In our study, socioeconomic factors were associated non-significantly with risk of birth asphyxia same as indicated in past study [21]. Pre-eclampsia found to be associated significantly with increased risk of birth asphyxia [11]. Antepartum hemorrhage, oligohydrominos and fetal distress were reported as a risk factors of birth asphyxia in our study which were contrary to past studies [4],[12]. Previous history of birth asphyxia, presence of maternal hypotension, antepartum hemorrhage and diabetes mellitus were not evaluated as a significant risk factors of birth asphyxia but they were more commonly present in mother of effected neonates [4],[11],[12].

In our study, usage of adrenergic drugs and diuretics were found to be the significant reisk factors of birth asphyxia which was not mentioned in any prior study on this subject.

This study was hospital based and addressed a common problem of our community Majority of study population as not being delivered under care of trained professionals primarily at home and private clinics also reflects another important issue pertaining to mortality and morbidity.

Strength and limitations

The strength of our study lies in its case control design. Previous studies of Pakistan have targeted few and selected risk factors but we discuss nearly each and every risk factors of birth asphyxia. All attempts were made to ensure that the data collected was reliable and the methods were reproducible. However, our study was not free from limitations.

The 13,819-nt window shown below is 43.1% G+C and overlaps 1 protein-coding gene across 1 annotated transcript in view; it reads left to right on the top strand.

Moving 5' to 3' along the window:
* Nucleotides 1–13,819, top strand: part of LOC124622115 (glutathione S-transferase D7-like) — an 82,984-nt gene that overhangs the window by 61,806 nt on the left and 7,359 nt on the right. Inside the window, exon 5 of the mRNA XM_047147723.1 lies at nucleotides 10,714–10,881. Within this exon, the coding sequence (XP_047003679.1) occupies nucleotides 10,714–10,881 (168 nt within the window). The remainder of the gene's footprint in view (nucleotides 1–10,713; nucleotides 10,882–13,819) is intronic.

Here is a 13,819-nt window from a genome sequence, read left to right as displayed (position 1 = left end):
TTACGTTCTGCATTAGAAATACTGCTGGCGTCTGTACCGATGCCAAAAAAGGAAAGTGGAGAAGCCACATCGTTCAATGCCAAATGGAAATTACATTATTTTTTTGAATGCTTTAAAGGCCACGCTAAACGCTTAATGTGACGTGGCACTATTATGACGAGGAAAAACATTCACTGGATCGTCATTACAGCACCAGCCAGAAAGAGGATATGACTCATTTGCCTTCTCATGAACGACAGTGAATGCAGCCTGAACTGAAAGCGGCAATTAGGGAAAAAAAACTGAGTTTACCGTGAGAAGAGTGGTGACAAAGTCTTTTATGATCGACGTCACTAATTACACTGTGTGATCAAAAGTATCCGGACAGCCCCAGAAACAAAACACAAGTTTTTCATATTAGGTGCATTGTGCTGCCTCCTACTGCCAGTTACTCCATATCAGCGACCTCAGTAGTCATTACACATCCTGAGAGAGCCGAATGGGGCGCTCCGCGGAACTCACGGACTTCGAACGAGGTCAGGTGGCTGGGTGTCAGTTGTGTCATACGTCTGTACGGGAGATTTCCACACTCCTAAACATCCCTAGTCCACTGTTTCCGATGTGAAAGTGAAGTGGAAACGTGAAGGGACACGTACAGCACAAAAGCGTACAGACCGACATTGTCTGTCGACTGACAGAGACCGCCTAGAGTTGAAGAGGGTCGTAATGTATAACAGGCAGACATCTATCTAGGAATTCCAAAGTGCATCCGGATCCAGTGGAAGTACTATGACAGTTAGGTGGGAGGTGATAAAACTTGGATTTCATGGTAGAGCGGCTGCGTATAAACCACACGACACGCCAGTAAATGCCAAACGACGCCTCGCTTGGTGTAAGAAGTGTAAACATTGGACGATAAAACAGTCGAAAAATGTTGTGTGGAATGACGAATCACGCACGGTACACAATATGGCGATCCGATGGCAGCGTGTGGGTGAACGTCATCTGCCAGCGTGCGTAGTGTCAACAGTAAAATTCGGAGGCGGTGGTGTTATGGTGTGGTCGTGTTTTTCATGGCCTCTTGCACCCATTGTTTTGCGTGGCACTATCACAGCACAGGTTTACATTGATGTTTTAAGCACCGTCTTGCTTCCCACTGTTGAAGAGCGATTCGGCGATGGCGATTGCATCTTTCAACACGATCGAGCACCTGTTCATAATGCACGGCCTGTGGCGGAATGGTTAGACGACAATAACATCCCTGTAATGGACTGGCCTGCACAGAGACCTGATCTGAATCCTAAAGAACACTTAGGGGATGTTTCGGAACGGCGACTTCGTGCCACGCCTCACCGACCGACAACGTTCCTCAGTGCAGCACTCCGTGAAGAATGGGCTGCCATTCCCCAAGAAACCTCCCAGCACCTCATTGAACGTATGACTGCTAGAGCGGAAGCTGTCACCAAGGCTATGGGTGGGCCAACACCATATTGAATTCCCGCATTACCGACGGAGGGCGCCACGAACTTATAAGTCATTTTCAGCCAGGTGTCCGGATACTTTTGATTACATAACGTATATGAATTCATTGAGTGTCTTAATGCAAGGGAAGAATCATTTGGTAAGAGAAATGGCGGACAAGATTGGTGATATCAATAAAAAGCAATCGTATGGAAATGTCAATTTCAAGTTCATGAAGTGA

Main limitation was that our study conducted in one tertiary care hospital of Karachi where mostly patients belong to the low and low middle class and data couldn’t predict the overall situation in the country. Second limitation was short sample size of the study which may have limited our ability to detect small differences. Furthermore, convenient sampling was employed, which may have led to selection bias, and hence was not truly representative of the population under study. Third limitation was that, for the evidence of anemia, diabetes and hypertension we mostly relied on the maternal history without consideration of when the events occurred and how long they were or how they were managed.

Future researches

Our research opens the door of large proportion of research which needs on this topic to define more accurately the true burden of birth asphyxia in developing countries, contribution of common risk factors such as maternal malnutrition and infection and outcome of asphyxia, and to intervention strategies that can be applied at scale in developing countries.


Sequelae of birth asphyxia vary from no ill effects to multiorgan complications and death. This diversity varies with severity and duration of asphyxia and it may be due to the presence of gaps in the field of research and technology in developing and low income countries.

Age of mother, lack of booking status, pre-eclampsia, intake of diuretics and adrenergic drugs were reported as maternal risk factors. Intra partum risk factors are home delivery by midwives, breech presentation, prolapsed umbilical cord, cephalopelvic disproportion and fever. Fetal risk factors are oligohydromnios, meconium stained amniotic fluid, pre-mature delivery, resuscitation of neonate pre-term delivery and low birth weight. Majority of these factors may be manageable by means of good pre-natal care.